-- |Statistics show that 100% of people bitten by a snake were close to it.|

View hairy's profile

hairy

1988 posts in 2133 days


#9 posted 311 days ago

Maybe you can get some ideas from this. http://lumberjocks.com/projects/51116

-- what a long, strange trip it's been...

View Wildwood's profile

Wildwood

957 posts in 735 days


#10 posted 311 days ago

I initially thought of stave construction for the base before posting, went to Google images. If going for this design not sure stave construction would work well enough to look like this
http://www.nfm.com/GetPhoto.ashx?ProductID=35734417&Size=M&ImageID=95834

Hairy, staving might work well if he reduces size of center hole or does not want such a wide sweep as shown in picture.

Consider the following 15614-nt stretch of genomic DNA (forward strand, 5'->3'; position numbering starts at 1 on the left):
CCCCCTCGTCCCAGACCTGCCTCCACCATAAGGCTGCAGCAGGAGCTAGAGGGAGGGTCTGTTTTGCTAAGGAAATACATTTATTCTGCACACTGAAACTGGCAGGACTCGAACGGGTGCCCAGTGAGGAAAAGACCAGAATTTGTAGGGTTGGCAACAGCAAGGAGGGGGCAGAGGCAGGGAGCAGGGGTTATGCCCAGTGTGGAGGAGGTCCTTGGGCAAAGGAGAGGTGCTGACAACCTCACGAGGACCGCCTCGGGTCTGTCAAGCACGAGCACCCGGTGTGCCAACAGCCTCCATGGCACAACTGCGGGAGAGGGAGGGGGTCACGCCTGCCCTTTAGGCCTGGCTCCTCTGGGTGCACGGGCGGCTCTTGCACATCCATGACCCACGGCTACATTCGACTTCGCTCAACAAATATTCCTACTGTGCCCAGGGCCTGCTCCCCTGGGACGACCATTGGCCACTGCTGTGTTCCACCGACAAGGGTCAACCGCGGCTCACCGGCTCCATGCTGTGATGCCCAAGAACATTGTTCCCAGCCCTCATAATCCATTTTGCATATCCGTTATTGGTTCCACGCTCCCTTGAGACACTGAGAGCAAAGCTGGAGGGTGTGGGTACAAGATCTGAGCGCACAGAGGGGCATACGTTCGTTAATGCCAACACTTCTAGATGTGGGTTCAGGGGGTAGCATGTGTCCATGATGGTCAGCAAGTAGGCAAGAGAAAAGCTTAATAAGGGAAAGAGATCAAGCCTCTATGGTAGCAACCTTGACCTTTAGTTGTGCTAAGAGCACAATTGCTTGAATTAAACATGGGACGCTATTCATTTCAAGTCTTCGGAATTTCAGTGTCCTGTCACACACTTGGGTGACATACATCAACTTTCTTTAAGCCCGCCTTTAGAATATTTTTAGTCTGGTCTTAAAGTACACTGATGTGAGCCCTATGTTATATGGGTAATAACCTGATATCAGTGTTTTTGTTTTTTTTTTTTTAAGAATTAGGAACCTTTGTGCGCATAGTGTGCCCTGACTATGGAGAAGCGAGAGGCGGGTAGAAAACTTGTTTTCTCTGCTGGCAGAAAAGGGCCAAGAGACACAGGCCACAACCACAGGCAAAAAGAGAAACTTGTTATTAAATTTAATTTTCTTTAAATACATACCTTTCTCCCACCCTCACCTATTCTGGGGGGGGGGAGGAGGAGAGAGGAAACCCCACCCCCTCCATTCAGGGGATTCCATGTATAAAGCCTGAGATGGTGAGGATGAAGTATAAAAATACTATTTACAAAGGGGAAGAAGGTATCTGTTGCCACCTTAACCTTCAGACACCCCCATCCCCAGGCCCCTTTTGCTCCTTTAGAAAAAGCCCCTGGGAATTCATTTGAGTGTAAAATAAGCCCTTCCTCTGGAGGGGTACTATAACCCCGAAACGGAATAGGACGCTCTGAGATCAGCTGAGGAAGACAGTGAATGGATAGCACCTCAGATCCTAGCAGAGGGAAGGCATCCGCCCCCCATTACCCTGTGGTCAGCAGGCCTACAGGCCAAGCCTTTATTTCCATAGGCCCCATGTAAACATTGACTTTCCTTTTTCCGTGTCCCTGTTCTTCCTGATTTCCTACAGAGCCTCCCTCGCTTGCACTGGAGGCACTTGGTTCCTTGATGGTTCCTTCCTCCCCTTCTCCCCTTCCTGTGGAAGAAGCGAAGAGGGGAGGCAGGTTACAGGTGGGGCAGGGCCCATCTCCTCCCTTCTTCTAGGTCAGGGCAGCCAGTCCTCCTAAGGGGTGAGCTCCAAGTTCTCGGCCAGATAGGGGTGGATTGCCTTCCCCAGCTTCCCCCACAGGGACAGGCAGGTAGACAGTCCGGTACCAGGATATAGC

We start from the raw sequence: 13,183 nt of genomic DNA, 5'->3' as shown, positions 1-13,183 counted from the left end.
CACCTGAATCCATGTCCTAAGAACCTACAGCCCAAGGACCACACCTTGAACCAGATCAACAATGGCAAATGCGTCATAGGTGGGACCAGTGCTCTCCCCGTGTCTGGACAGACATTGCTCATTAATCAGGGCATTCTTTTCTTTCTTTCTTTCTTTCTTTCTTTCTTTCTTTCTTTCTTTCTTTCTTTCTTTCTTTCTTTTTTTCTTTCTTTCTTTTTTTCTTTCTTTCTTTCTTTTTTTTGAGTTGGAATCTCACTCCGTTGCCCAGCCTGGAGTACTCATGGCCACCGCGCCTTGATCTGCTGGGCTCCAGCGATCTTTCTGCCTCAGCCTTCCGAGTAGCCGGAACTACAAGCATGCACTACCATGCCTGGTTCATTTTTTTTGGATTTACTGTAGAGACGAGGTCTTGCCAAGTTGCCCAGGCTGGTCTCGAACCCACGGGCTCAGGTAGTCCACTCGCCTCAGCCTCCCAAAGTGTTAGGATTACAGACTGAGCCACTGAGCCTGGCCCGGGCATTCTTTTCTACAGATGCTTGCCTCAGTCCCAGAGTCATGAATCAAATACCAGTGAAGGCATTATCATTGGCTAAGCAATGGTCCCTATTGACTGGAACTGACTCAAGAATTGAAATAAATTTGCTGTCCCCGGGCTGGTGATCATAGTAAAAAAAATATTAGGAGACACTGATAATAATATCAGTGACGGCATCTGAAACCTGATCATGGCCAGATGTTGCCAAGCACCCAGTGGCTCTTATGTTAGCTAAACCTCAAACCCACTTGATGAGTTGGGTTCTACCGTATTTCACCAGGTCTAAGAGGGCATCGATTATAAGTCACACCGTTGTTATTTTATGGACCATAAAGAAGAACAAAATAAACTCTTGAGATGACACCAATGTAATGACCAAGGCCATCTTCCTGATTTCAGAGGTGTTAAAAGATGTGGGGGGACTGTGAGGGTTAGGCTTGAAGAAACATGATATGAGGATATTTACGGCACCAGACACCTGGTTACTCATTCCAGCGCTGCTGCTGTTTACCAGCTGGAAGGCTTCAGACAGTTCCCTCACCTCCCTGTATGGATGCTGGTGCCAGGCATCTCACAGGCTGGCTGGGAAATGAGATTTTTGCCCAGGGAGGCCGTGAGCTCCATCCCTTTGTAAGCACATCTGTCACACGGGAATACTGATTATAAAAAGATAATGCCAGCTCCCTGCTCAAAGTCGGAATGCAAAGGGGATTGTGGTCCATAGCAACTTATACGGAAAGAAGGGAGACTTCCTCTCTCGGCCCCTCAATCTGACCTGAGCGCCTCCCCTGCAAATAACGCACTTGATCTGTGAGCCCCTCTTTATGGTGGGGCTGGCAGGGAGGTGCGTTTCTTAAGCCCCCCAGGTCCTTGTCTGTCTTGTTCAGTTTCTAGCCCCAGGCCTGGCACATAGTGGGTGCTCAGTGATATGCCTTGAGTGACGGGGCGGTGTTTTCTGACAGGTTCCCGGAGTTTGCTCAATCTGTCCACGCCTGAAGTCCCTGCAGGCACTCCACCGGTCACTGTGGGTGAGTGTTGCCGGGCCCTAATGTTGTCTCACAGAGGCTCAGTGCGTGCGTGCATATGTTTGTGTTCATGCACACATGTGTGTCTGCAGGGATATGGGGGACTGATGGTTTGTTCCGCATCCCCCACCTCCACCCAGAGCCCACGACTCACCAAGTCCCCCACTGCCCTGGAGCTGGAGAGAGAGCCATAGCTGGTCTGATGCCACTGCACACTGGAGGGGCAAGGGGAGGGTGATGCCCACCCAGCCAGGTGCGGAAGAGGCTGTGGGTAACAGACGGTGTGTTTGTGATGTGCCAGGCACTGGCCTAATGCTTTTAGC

Would be so much easier to build one like this

http://www.wolffurniture.com/Img/collections/Cramco,_Inc/Virgo_White%20-DM1.jpg

Stacking disk & drilling centers about the easiest to build but I like first picture design. Stack disk look too busy, so would mount on lathe to re-fine it more. Then your into glue lines, and hope for perfect joints.

http://st.houzz.com/simgs/7511390b012bc4c5_3-2919/contemporary-side-tables-and-accent-tables.jpg

With Renner’s, block glue up makes turning an hourglass so much simpler.

-- Bill